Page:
Now showing items 1-6 of 6
‘Talk what others think you can’t talk’: HIV/AIDS clubs as peer education in Ugandan schools
The clubs will do peer education; the clubs will be a forum for affected students to share their experiences. (HIV/AIDS Technical Advisor, Ministry of Education, 4 October 2004) The clubs extend what we do in the ...
ICT on the Margins: Lessons for Ugandan Education
(Language and Education, 2007)
In this end piece, we argue that while this special issue shifts debates on the digital divide to address students’ capacity to use Information and Communication Technologies (ICT) for productive social purposes, access ...
Meeting the Challenge of Health Literacy in Rural Uganda: The Critical Role of Women and Local Modes of Communication
(Diaspora, Indigenous, and Minority Education, 2007)
This article seeks to better understand the relation between local and traditional modes of communication and health literacy within the context of a rural West Nile community in Northern Uganda. Drawing on social semiotics ...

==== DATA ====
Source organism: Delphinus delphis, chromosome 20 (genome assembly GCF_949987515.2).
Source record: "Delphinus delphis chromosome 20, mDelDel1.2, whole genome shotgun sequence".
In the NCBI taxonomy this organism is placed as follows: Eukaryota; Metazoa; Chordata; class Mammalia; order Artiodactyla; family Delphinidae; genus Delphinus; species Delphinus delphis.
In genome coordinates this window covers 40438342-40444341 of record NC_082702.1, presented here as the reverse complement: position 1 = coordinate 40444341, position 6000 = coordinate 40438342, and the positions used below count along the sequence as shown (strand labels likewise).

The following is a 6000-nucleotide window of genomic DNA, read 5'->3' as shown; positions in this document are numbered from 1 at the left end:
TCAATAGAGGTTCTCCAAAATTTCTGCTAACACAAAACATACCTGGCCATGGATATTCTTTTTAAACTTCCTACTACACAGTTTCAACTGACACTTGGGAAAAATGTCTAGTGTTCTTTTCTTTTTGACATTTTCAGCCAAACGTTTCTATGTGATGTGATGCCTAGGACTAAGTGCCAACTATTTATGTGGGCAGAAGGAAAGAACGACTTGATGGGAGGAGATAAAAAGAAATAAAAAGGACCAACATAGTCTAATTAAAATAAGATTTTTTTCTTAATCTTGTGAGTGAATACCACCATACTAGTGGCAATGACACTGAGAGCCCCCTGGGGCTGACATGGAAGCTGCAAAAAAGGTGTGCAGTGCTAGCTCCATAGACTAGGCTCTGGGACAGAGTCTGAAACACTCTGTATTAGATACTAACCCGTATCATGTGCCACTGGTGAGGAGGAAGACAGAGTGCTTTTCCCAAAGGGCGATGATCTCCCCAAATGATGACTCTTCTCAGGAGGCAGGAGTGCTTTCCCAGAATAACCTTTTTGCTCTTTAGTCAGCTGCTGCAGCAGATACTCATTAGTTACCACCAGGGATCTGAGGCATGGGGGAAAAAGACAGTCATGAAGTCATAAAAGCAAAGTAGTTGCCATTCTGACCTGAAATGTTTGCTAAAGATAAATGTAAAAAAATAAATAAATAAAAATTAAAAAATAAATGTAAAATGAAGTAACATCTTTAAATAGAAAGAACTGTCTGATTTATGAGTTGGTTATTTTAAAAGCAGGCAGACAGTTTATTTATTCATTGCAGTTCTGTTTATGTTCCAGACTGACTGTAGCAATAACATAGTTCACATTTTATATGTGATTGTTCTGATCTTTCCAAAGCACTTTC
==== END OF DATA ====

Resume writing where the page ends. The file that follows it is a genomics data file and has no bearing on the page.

Analogies, Metaphors, and Similes for HIV/AIDS Among Ugandan Grade 11 Students
(Alberta Journal of Educational Research, 2007)
This article looks at the importance of student-generated analogies, metaphors, and similes as an entry point into their understandings of HIV/AIDS. In addition, it argues that analogies, metaphors, and similes are good ...
Experiments in Visual Analysis: (Re)positionings of children and youth in relation to Larger Sociocultural Issues
One of the most distinctive features of the 21st Century is the dominance of the visual and its relationship to multiple modalities of communication. Human experience is more visual and visualized than ever before ...
Building Scientific Literacy in HIV/AIDS Education: A case study of Uganda
The term scientific literacy is defined differently in different contexts. The term literacy simply refers to the ability for one to read and write, but recent studies in language literacy have extended this definition. ...